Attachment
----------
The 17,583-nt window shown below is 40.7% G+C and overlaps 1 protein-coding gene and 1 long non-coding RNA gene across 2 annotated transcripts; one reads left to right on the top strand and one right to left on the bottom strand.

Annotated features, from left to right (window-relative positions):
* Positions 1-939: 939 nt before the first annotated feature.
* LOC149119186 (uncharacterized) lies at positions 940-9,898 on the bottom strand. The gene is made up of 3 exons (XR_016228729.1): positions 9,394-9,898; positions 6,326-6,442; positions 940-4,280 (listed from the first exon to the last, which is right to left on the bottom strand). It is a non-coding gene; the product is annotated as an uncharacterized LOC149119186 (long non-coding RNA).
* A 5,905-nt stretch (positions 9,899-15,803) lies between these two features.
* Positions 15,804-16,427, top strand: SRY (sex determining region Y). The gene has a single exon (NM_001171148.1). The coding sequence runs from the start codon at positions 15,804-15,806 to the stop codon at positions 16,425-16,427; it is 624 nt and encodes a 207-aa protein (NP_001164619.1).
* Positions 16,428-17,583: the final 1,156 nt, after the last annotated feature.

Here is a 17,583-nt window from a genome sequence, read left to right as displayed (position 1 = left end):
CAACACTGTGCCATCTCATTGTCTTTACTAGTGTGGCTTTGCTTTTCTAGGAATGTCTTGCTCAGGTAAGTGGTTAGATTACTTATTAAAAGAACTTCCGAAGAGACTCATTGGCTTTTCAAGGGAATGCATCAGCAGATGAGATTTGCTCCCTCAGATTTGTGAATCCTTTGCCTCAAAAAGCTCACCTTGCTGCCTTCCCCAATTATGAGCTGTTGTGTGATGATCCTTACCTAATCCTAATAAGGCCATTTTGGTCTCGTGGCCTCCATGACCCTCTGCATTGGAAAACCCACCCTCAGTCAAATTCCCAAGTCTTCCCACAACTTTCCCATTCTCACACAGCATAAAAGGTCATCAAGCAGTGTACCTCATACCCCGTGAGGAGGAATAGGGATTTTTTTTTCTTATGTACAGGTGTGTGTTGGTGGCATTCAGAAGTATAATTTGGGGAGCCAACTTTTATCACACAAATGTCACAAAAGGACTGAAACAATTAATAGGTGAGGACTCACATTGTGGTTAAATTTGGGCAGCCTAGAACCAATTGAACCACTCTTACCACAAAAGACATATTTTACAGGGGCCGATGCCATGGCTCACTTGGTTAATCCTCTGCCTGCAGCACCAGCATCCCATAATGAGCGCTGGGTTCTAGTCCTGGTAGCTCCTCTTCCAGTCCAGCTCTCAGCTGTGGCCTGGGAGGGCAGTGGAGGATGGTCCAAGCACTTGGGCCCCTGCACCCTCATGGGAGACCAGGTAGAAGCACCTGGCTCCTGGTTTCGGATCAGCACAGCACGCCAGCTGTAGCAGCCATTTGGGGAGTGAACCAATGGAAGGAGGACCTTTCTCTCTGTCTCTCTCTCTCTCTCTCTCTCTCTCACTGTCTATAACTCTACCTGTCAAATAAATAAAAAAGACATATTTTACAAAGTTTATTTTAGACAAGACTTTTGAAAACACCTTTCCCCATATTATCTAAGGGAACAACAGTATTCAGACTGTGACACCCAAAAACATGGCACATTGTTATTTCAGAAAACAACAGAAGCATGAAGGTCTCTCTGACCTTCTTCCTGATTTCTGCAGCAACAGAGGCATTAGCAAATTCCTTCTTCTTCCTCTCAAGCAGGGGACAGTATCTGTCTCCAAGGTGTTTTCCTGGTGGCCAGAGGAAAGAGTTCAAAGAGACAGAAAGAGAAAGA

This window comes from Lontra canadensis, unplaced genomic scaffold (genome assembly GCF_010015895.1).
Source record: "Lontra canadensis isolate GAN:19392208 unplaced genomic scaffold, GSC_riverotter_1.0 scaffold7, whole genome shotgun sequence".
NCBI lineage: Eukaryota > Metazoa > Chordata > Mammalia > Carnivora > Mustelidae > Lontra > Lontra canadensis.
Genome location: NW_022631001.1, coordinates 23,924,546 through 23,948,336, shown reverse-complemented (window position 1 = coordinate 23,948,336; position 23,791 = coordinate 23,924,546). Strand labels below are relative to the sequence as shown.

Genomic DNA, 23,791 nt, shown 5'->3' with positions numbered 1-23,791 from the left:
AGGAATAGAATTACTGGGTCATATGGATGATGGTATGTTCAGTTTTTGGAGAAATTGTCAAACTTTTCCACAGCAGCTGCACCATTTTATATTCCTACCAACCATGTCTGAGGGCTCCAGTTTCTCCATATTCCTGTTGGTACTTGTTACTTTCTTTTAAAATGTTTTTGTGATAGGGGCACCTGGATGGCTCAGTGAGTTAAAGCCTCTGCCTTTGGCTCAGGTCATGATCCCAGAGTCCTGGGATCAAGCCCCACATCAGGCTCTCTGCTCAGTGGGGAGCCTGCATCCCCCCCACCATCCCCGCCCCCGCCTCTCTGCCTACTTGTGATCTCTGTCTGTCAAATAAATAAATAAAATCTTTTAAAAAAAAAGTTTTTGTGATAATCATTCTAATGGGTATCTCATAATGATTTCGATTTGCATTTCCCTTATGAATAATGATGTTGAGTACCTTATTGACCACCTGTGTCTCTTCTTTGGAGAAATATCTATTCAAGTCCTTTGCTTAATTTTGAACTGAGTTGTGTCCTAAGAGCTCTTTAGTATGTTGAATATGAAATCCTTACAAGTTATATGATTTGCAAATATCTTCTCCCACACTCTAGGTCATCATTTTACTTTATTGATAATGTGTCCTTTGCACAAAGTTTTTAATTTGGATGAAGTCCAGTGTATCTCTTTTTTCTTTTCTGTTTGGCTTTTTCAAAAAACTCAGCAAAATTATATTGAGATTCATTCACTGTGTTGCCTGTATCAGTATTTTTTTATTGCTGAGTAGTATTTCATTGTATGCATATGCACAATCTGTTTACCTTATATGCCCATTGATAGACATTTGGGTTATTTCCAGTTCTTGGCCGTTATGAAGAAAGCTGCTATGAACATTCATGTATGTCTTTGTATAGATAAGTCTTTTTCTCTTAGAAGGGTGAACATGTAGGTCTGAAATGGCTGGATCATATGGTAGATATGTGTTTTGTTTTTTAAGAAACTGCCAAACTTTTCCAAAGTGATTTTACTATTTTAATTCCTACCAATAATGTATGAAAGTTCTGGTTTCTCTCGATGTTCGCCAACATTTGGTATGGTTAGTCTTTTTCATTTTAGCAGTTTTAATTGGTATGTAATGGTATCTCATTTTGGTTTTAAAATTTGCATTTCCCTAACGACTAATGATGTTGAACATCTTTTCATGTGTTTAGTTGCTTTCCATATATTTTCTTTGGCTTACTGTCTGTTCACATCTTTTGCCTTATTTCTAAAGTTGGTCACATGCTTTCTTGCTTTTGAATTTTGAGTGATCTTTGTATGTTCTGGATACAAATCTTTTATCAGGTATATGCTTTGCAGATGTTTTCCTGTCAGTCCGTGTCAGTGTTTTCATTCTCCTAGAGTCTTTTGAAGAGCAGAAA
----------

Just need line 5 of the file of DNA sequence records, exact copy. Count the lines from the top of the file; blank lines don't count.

* A 5,905-nt stretch (positions 9,899-15,803) lies between these two features.